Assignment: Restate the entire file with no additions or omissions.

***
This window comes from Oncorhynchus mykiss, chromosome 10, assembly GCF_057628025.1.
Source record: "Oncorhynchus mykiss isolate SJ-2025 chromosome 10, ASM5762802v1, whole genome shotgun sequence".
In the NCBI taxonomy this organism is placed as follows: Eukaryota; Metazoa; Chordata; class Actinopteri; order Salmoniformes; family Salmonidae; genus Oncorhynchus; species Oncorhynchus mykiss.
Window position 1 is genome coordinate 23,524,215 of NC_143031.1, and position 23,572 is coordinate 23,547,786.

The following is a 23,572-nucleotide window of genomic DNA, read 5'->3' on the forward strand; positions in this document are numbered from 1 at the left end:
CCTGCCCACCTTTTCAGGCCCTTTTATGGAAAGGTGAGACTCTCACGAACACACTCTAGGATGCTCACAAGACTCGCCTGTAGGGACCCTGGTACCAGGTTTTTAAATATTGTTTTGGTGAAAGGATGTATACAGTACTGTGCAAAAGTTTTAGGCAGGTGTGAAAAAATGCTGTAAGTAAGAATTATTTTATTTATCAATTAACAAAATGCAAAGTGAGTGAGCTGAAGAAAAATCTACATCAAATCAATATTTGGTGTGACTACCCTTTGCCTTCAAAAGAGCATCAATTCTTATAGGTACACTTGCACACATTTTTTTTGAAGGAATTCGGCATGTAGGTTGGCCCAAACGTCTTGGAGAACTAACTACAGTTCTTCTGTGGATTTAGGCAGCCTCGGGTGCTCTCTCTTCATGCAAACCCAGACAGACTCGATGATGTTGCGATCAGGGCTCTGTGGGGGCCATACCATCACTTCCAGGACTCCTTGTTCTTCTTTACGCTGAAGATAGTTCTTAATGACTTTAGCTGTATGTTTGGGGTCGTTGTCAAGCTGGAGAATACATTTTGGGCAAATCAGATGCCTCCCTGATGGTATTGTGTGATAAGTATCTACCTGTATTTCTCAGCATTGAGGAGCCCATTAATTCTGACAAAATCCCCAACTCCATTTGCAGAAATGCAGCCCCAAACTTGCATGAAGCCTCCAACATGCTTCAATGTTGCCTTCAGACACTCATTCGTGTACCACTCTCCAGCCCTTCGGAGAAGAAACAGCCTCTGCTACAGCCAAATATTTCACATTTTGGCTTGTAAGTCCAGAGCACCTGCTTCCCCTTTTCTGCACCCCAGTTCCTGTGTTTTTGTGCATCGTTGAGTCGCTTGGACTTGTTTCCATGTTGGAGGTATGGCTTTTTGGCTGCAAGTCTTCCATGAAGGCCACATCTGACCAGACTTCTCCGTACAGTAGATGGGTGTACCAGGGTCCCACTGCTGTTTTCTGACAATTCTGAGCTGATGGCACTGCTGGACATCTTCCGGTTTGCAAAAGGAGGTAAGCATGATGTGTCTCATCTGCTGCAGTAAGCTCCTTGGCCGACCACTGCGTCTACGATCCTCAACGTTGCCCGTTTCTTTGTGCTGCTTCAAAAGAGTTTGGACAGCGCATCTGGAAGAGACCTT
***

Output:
This window comes from Oncorhynchus mykiss, chromosome 10, assembly GCF_057628025.1.
Source record: "Oncorhynchus mykiss isolate SJ-2025 chromosome 10, ASM5762802v1, whole genome shotgun sequence".
In the NCBI taxonomy this organism is placed as follows: Eukaryota; Metazoa; Chordata; class Actinopteri; order Salmoniformes; family Salmonidae; genus Oncorhynchus; species Oncorhynchus mykiss.
Window position 1 is genome coordinate 23,524,215 of NC_143031.1, and position 23,572 is coordinate 23,547,786.

The following is a 23,572-nucleotide window of genomic DNA, read 5'->3' on the forward strand; positions in this document are numbered from 1 at the left end:
CCTGCCCACCTTTTCAGGCCCTTTTATGGAAAGGTGAGACTCTCACGAACACACTCTAGGATGCTCACAAGACTCGCCTGTAGGGACCCTGGTACCAGGTTTTTAAATATTGTTTTGGTGAAAGGATGTATACAGTACTGTGCAAAAGTTTTAGGCAGGTGTGAAAAAATGCTGTAAGTAAGAATTATTTTATTTATCAATTAACAAAATGCAAAGTGAGTGAGCTGAAGAAAAATCTACATCAAATCAATATTTGGTGTGACTACCCTTTGCCTTCAAAAGAGCATCAATTCTTATAGGTACACTTGCACACATTTTTTTTGAAGGAATTCGGCATGTAGGTTGGCCCAAACGTCTTGGAGAACTAACTACAGTTCTTCTGTGGATTTAGGCAGCCTCGGGTGCTCTCTCTTCATGCAAACCCAGACAGACTCGATGATGTTGCGATCAGGGCTCTGTGGGGGCCATACCATCACTTCCAGGACTCCTTGTTCTTCTTTACGCTGAAGATAGTTCTTAATGACTTTAGCTGTATGTTTGGGGTCGTTGTCAAGCTGGAGAATACATTTTGGGCAAATCAGATGCCTCCCTGATGGTATTGTGTGATAAGTATCTACCTGTATTTCTCAGCATTGAGGAGCCCATTAATTCTGACAAAATCCCCAACTCCATTTGCAGAAATGCAGCCCCAAACTTGCATGAAGCCTCCAACATGCTTCAATGTTGCCTTCAGACACTCATTCGTGTACCACTCTCCAGCCCTTCGGAGAAGAAACAGCCTCTGCTACAGCCAAATATTTCACATTTTGGCTTGTAAGTCCAGAGCACCTGCTTCCCCTTTTCTGCACCCCAGTTCCTGTGTTTTTGTGCATCGTTGAGTCGCTTGGACTTGTTTCCATGTTGGAGGTATGGCTTTTTGGCTGCAAGTCTTCCATGAAGGCCACATCTGACCAGACTTCTCCGTACAGTAGATGGGTGTACCAGGGTCCCACTGCTGTTTTCTGACAATTCTGAGCTGATGGCACTGCTGGACATCTTCCGGTTTGCAAAAGGAGGTAAGCATGATGTGTCTCATCTGCTGCAGTAAGCTCCTTGGCCGACCACTGCGTCTACGATCCTCAACGTTGCCCGTTTCTTTGTGCTGCTTCAAAAGAGTTTGGACAGCGCATCTGGAAGAGACCTT